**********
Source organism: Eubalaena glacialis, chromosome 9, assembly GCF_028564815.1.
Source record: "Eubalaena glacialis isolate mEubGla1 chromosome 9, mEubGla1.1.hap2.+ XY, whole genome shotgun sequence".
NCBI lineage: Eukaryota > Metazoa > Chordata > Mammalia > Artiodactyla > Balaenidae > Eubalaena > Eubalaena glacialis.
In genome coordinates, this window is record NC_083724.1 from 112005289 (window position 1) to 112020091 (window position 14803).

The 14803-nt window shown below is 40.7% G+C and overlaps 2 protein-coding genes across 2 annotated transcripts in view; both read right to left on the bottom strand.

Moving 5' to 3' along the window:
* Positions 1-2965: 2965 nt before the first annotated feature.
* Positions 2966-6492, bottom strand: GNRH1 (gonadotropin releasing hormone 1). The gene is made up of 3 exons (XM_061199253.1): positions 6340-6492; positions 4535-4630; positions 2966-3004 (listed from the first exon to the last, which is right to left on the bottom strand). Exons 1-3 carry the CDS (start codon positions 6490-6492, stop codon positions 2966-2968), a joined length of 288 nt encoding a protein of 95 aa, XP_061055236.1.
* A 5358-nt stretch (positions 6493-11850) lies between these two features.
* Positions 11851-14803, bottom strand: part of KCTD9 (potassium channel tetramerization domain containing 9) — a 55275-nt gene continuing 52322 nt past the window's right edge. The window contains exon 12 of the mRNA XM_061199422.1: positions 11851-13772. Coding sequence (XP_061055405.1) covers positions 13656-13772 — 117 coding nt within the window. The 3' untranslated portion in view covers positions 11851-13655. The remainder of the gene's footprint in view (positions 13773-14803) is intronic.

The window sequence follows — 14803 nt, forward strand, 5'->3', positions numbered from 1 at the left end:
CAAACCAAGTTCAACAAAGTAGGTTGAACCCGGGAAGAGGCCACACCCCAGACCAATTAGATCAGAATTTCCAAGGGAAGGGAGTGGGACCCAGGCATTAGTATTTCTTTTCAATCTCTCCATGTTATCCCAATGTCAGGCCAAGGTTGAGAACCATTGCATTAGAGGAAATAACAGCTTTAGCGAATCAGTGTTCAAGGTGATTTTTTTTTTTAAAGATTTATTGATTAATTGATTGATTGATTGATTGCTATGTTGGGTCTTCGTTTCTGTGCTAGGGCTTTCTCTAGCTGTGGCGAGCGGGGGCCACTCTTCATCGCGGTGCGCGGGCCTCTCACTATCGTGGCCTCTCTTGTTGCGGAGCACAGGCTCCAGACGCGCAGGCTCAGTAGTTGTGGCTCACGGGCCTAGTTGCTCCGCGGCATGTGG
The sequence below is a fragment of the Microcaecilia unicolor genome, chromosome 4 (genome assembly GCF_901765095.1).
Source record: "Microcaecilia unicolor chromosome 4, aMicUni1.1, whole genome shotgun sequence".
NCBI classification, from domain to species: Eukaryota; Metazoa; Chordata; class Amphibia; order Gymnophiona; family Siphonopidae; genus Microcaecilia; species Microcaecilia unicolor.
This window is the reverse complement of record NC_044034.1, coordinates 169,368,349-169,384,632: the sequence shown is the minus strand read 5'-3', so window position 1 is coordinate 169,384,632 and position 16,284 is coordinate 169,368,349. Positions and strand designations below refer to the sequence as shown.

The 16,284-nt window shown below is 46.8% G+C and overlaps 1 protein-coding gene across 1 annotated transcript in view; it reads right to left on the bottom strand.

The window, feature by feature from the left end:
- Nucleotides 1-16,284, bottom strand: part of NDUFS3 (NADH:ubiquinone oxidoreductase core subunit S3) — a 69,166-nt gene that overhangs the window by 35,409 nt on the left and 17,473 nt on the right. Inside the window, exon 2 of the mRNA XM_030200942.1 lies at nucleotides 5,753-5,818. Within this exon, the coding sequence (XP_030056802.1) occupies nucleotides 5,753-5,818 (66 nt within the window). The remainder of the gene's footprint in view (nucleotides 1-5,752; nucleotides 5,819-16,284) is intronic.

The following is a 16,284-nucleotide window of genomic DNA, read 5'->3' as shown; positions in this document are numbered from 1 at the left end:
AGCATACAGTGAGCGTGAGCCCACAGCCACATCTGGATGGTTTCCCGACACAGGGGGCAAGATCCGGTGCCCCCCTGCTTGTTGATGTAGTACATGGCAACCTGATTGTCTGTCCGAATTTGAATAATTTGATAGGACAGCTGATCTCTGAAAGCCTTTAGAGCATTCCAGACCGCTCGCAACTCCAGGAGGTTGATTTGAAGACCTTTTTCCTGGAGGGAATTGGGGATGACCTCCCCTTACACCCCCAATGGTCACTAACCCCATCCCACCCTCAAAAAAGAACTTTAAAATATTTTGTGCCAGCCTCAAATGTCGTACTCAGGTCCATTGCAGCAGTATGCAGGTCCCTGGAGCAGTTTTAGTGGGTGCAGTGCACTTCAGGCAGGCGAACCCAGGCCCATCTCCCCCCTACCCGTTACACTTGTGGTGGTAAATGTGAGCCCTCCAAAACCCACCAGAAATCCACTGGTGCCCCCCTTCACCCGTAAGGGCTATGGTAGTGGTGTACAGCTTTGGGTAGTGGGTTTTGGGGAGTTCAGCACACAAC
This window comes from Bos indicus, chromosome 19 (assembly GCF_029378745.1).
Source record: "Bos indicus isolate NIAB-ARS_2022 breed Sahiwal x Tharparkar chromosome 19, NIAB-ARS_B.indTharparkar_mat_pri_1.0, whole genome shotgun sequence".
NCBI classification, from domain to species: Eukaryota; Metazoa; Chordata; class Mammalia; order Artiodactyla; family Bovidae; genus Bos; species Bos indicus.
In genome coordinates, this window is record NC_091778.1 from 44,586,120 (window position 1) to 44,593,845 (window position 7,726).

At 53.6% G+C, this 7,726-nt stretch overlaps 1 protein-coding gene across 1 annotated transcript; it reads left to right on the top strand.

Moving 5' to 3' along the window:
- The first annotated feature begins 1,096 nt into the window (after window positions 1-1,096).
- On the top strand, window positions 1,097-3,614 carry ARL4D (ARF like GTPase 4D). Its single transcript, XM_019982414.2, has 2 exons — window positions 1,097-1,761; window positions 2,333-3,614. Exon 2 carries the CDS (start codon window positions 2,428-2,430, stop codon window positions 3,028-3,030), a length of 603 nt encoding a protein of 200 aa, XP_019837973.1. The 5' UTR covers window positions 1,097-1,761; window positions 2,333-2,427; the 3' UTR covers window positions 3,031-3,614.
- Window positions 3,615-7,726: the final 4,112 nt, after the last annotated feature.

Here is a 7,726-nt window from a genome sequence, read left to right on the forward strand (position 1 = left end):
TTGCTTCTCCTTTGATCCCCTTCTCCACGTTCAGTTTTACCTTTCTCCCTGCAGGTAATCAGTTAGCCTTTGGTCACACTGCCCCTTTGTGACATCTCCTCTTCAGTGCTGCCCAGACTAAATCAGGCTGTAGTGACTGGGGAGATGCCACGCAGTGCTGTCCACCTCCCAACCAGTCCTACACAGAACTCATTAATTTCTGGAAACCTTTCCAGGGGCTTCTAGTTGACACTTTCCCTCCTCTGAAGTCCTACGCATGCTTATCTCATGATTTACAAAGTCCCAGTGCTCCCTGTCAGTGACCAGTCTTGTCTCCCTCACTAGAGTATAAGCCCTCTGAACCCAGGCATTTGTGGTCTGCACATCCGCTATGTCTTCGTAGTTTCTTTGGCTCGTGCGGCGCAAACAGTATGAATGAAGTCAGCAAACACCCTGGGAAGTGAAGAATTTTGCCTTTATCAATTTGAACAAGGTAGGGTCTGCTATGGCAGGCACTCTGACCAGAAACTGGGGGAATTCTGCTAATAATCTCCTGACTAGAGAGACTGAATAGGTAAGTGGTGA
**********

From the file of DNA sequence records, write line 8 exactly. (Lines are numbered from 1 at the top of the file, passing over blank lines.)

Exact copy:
* Positions 2966-6492, bottom strand: GNRH1 (gonadotropin releasing hormone 1). The gene is made up of 3 exons (XM_061199253.1): positions 6340-6492; positions 4535-4630; positions 2966-3004 (listed from the first exon to the last, which is right to left on the bottom strand). Exons 1-3 carry the CDS (start codon positions 6490-6492, stop codon positions 2966-2968), a joined length of 288 nt encoding a protein of 95 aa, XP_061055236.1.